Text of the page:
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Robert D. Truog [61]Robert Truog [14]
  1. The Toughest Triage — Allocating Ventilators in a Pandemic.Robert D. Truog, Christine Mitchell & George Q. Daley - 2020 - New England Journal of Medicine.
    The Covid-19 pandemic has led to severe shortages of many essential goods and services, from hand sanitizers and N-95 masks to ICU beds and ventilators. Although rationing is not unprecedented, never before has the American public been faced with the prospect of having to ration medical goods and services on this scale.
     
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  2.  89
    Is It Time to Abandon Brain Death?Robert D. Truog - 2012 - Hastings Center Report 27 (1):29-37.
    Despite its familiarity and widespread acceptance, the concept of “brain death” remains incoherent in theory and confused in practice. Moreover, the only purpose served by the concept is to facilitate the procurement of transplantable organs. By abandoning the concept of brain death and adopting different criteria for organ procurement, we may be able to increase both the supply of transplantable organs and clarity in our understanding of death.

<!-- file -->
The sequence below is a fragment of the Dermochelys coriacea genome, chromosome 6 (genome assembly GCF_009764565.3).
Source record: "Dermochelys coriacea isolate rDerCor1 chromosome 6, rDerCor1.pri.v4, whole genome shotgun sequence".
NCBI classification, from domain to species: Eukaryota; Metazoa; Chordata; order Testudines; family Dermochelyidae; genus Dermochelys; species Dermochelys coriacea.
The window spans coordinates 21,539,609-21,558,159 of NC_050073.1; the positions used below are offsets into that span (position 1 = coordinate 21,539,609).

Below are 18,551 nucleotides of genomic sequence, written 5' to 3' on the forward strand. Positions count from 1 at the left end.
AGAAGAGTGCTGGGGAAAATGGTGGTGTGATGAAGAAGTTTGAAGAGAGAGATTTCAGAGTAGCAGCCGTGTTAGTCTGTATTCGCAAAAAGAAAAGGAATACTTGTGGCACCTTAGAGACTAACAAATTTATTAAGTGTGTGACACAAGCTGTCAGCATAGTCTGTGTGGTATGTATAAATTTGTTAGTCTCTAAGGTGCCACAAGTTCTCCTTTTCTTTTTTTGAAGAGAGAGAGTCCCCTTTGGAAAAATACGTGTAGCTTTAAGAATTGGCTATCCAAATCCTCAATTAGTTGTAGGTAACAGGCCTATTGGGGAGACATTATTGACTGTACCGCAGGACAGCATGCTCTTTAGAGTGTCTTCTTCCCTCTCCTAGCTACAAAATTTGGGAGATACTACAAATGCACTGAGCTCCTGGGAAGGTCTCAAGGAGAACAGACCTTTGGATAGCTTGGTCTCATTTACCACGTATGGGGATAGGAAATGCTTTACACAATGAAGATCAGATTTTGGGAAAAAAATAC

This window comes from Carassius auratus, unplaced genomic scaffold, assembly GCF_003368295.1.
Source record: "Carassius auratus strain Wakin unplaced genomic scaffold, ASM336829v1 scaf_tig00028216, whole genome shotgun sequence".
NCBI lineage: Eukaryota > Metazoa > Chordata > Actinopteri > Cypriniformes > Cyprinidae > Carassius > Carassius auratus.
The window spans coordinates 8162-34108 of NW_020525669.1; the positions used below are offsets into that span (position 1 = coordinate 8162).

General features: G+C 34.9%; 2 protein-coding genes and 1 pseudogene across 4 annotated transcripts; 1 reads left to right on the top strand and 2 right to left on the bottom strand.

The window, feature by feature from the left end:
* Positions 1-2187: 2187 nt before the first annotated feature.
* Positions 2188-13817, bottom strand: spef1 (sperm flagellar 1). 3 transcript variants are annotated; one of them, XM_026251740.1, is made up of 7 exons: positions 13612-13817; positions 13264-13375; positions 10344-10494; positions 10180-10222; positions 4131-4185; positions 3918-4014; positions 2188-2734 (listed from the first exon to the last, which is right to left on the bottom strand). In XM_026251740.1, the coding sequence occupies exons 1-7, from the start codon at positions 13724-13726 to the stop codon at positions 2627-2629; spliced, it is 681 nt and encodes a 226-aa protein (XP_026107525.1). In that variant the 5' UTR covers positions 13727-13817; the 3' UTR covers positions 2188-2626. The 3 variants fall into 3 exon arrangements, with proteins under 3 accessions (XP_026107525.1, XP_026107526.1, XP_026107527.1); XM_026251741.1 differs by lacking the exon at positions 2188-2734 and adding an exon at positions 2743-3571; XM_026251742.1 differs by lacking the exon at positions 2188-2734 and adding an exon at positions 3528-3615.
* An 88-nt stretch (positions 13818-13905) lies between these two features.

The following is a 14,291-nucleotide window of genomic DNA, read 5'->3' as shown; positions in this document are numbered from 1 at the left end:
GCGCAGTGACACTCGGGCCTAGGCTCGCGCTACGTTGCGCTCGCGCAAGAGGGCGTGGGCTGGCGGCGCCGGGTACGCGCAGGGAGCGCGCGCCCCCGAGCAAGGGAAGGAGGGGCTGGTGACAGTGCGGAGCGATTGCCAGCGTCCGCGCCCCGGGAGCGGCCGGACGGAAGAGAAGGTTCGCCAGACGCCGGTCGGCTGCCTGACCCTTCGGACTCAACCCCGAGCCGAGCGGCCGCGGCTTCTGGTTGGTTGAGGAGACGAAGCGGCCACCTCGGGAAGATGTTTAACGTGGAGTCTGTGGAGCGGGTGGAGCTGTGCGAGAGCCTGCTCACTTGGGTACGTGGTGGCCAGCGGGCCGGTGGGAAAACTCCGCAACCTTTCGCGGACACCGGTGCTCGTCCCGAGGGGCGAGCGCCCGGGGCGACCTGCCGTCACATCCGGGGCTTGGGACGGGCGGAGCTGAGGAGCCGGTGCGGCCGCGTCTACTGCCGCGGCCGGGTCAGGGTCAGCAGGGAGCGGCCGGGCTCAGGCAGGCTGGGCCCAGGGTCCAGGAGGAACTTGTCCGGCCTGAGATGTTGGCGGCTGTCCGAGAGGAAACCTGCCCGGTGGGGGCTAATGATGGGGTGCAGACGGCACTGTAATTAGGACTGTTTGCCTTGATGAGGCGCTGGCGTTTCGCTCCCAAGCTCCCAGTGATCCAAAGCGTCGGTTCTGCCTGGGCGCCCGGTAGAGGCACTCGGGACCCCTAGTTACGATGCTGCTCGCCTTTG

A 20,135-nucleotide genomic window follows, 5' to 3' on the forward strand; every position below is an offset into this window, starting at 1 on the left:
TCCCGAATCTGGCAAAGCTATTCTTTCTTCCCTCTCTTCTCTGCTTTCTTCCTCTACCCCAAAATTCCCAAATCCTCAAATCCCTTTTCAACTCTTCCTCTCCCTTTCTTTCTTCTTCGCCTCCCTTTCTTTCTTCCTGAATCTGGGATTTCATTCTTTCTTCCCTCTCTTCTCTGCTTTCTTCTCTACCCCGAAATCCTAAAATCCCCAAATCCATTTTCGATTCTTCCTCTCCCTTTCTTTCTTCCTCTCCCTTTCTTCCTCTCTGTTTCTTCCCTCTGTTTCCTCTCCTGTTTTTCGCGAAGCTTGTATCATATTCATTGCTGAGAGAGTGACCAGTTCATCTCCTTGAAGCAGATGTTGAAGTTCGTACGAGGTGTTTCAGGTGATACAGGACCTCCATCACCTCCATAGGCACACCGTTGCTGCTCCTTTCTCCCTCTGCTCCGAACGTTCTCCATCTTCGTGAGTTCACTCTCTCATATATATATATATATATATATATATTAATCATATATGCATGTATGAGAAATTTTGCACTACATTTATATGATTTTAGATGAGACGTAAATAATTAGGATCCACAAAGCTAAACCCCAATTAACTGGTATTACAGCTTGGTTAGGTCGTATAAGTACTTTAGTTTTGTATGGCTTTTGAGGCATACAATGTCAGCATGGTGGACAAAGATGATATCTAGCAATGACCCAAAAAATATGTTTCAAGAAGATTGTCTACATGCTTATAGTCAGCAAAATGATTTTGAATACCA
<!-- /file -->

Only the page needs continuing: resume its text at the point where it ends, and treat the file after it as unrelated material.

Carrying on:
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  3.  25
    Spheres of Morality: The Ethical Codes of the Medical Profession.Samuel Doernberg & Robert Truog - 2023 - American Journal of Bioethics 23 (12):8-22.
    The medical profession contains five “spheres of morality”: clinical care, clinical research, scientific knowledge, population health, and the market. These distinct sets of normative commitments require physicians to act in different ways depending on the ends of the activity in question. For example, a physician-scientist emphasizes patients’ well-being in clinic, prioritizes the scientific method in lab, and seeks to maximize shareholder returns as a board member of a pharmaceutical firm. Physicians increasingly occupy multiple roles in healthcare and move between them (...)
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  4.  52
    Changing the Conversation About Brain Death.Robert D. Truog & Franklin G. Miller - 2014 - American Journal of Bioethics 14 (8):9-14.
    We seek to change the conversation about brain death by highlighting the distinction between brain death as a biological concept versus brain death as a legal status. The fact that brain death does not cohere with any biologically plausible definition of death has been known for decades. Nevertheless, this fact has not threatened the acceptance of brain death as a legal status that permits individuals to be treated as if they are dead. The similarities between “legally dead” and “legally blind” (...)
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  5.  35